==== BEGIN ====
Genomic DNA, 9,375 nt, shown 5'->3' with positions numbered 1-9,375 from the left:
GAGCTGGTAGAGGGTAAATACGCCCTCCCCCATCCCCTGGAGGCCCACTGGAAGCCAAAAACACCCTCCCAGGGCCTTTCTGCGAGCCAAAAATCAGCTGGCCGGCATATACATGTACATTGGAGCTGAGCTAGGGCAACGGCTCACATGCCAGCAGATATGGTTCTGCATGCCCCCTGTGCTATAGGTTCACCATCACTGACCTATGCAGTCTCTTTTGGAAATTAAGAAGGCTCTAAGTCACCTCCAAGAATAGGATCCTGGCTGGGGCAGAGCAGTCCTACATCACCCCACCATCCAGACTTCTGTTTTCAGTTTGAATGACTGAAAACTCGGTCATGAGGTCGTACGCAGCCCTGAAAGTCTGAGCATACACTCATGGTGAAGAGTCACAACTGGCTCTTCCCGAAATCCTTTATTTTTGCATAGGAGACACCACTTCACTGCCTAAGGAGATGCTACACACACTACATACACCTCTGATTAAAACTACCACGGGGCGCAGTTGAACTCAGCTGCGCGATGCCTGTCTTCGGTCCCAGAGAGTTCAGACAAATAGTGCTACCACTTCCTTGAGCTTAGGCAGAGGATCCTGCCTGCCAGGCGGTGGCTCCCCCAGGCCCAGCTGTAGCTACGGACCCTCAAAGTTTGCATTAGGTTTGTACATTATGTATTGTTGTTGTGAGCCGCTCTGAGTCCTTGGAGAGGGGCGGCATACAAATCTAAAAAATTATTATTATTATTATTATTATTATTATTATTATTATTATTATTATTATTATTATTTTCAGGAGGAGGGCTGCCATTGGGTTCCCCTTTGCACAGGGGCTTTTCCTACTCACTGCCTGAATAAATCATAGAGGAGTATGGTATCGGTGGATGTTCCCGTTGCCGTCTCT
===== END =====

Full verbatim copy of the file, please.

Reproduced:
Genomic DNA, 9,375 nt, shown 5'->3' with positions numbered 1-9,375 from the left:
GAGCTGGTAGAGGGTAAATACGCCCTCCCCCATCCCCTGGAGGCCCACTGGAAGCCAAAAACACCCTCCCAGGGCCTTTCTGCGAGCCAAAAATCAGCTGGCCGGCATATACATGTACATTGGAGCTGAGCTAGGGCAACGGCTCACATGCCAGCAGATATGGTTCTGCATGCCCCCTGTGCTATAGGTTCACCATCACTGACCTATGCAGTCTCTTTTGGAAATTAAGAAGGCTCTAAGTCACCTCCAAGAATAGGATCCTGGCTGGGGCAGAGCAGTCCTACATCACCCCACCATCCAGACTTCTGTTTTCAGTTTGAATGACTGAAAACTCGGTCATGAGGTCGTACGCAGCCCTGAAAGTCTGAGCATACACTCATGGTGAAGAGTCACAACTGGCTCTTCCCGAAATCCTTTATTTTTGCATAGGAGACACCACTTCACTGCCTAAGGAGATGCTACACACACTACATACACCTCTGATTAAAACTACCACGGGGCGCAGTTGAACTCAGCTGCGCGATGCCTGTCTTCGGTCCCAGAGAGTTCAGACAAATAGTGCTACCACTTCCTTGAGCTTAGGCAGAGGATCCTGCCTGCCAGGCGGTGGCTCCCCCAGGCCCAGCTGTAGCTACGGACCCTCAAAGTTTGCATTAGGTTTGTACATTATGTATTGTTGTTGTGAGCCGCTCTGAGTCCTTGGAGAGGGGCGGCATACAAATCTAAAAAATTATTATTATTATTATTATTATTATTATTATTATTATTATTATTATTATTATTATTTTCAGGAGGAGGGCTGCCATTGGGTTCCCCTTTGCACAGGGGCTTTTCCTACTCACTGCCTGAATAAATCATAGAGGAGTATGGTATCGGTGGATGTTCCCGTTGCCGTCTCT